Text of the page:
No World Safe Enough — Three Poems by Glen Armstrong

Nov 26, 2019

All the way from the Great Lakes State, Glen Armstrong brings our readers three poems that dig deep into the quotidian to retrieve a depth that often times goes unnoticed. Armstrong employs the power of the verse to unveil the magic of the everyday. In his own words, the poet introduces his work as "selections from a series of poems that attempt to mine magic from the mundane. They take place in the here and now, but search for primal human experiences in the bric-a-brac of pop culture and modern life." Our Kashmiri and international readers will be delighted to know that Glen Armstrong was the late poet Agha Shahid Ali's student at one point and now teaches writing at Oakland University in Rochester, Michigan. His book of prose poems, "Invisible Histories," is forthcoming.

Introduction

All the way from the Great Lakes State, Glen Armstrong brings our readers three poems that dig deep into the quotidian to retrieve a depth that often times goes unnoticed. Armstrong employs the power of the verse to unveil the magic of the everyday. In his own words, the poet introduces his work as "selections from a series of poems that attempt to mine magic from the mundane. They take place in the here and now, but search for primal human experiences in the bric-a-brac of pop culture and modern life." Our Kashmiri and international readers will be delighted to know that Glen Armstrong was the late poet Agha Shahid Ali's student at one point and now teaches writing at Oakland University in Rochester, Michigan. His book of prose poems, "Invisible Histories," is forthcoming.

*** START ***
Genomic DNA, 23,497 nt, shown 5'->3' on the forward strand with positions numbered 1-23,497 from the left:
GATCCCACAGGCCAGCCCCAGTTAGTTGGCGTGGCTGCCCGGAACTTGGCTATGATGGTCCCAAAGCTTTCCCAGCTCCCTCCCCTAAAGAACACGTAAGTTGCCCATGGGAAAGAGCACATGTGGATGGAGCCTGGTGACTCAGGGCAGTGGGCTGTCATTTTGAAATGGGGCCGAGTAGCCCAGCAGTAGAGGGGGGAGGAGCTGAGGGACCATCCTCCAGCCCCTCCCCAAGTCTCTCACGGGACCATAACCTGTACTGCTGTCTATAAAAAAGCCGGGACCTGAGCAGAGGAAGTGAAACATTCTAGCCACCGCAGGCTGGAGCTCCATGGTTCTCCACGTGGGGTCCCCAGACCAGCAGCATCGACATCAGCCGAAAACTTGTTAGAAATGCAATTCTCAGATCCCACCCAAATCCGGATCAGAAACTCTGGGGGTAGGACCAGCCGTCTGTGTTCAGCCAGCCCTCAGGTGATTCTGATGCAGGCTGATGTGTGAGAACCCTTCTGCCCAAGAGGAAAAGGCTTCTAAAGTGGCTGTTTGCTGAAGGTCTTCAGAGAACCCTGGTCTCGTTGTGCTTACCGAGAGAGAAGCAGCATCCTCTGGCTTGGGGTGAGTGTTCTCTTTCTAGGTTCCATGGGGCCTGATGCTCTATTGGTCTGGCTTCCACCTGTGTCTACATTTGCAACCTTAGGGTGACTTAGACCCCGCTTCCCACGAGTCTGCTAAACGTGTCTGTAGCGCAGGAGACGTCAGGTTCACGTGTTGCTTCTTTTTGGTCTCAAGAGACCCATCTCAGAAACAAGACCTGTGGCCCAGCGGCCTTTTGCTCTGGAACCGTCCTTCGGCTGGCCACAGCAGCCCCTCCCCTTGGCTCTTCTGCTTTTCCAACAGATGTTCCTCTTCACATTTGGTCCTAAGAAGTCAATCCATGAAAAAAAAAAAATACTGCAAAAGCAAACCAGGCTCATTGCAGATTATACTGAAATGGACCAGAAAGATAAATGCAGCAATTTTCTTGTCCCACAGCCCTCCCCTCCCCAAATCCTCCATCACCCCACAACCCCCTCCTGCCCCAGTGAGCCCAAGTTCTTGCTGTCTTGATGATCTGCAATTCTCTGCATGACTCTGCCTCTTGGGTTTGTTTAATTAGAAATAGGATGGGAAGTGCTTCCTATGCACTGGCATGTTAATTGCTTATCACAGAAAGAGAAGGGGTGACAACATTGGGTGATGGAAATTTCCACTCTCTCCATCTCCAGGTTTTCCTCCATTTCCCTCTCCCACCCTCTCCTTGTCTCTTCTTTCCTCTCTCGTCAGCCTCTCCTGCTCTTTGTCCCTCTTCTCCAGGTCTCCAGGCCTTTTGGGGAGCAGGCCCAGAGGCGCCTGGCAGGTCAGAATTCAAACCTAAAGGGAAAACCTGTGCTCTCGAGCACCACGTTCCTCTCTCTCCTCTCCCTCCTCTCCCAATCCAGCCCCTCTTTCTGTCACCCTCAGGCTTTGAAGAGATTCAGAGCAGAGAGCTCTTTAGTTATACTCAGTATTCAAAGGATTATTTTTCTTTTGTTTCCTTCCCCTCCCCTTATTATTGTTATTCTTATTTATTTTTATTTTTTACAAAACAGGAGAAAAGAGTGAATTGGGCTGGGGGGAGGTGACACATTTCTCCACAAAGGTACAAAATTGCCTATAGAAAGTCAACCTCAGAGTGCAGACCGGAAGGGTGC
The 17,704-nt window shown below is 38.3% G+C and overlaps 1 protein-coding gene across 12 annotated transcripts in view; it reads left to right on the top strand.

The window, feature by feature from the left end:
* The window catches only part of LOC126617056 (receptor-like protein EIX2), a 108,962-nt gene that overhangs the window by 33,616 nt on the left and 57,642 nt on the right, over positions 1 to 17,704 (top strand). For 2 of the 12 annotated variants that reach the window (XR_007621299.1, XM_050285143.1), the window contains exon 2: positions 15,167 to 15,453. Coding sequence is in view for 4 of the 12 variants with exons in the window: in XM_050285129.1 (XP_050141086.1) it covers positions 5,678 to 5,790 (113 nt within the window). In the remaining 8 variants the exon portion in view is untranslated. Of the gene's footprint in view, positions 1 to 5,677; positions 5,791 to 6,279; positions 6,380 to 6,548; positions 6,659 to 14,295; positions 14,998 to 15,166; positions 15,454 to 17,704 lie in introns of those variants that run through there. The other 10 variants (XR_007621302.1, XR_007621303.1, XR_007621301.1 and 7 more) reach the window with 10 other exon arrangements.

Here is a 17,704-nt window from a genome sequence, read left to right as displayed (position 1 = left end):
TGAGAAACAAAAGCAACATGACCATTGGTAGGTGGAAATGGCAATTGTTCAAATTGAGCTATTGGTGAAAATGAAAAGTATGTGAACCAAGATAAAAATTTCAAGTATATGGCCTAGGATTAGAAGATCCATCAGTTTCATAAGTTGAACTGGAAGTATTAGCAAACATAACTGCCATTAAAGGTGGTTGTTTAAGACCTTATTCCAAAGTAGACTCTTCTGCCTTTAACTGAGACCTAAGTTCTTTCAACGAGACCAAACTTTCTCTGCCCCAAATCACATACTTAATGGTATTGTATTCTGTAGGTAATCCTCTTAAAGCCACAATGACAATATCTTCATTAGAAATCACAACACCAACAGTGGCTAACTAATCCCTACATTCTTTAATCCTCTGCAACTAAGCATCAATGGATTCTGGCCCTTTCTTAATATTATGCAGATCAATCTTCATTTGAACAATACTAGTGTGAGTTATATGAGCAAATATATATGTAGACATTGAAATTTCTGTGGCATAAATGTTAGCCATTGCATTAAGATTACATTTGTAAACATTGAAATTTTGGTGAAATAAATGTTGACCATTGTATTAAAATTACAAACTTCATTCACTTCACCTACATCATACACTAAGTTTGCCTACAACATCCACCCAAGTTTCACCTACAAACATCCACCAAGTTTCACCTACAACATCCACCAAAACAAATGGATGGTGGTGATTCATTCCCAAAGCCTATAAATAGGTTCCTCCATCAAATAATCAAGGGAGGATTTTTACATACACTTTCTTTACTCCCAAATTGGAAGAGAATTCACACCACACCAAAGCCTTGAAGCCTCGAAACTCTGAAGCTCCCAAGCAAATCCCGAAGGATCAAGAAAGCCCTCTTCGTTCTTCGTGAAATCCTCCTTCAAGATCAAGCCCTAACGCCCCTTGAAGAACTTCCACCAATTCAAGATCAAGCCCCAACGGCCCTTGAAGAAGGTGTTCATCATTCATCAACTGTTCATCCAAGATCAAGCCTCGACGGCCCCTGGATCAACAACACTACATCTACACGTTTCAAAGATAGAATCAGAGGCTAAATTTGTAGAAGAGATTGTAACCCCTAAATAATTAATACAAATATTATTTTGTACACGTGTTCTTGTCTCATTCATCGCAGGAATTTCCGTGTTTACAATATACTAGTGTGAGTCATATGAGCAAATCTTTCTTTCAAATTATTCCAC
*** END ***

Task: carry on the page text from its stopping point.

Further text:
SPIRITS SHAPED LIKE PAPER BAGS

I'm afraid when the wind blows,
and children jump over debris. 

Hats visit other planets.
Mirrors

and glass pears
voice their final wishes. 

I’m afraid when the mayor’s wife
taps her Ouija Board

as if spirits
shaped like plastic bags

might want to whisk her off
to Chicago, 

as if no wish is final,
no world safe enough.

 

THEME PARK

I feed pigeons in Tomorrow
Land,

and I’m asked to relocate
by a “cast member” 

who claims it breaks the mood.

The future is a feeling
doled from chromed dispensers. 

I fear my brown shoes
will be taken 

from me.

 

SWEE’PEA

I’ll eventually just refer
to everyone as “Swee’Pea,” 

even myself.
I’ll call all liquids “thinner.”
As I wait for times 

of indiscretion and lesser
scrutiny, 

I’ll call anything that toots
its own horn a singer
of love songs.

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About the Contributor

Glen Armstrong holds an MFA in English from the University of Massachusetts, Amherst and teaches writing at Oakland University in Rochester, Michigan. He edits a poetry journal called Cruel Garters and has a forthcoming book of prose poems: "Invisible Histories." His work has appeared in Poetry Northwest, Conduit, and Cream City Review.

Knowledge is like Teher.
A handful of cooked rice
a humble offering
to ward off the grief
from an entire century.
Whosoever receives Teher
does so with blessings
and well wishes.
Today the T in Teher
is the T in Taaleem
just as the K in Kashmir
is the K in your name.
From Teōtīhuacān to Tral
we make a humble offering.

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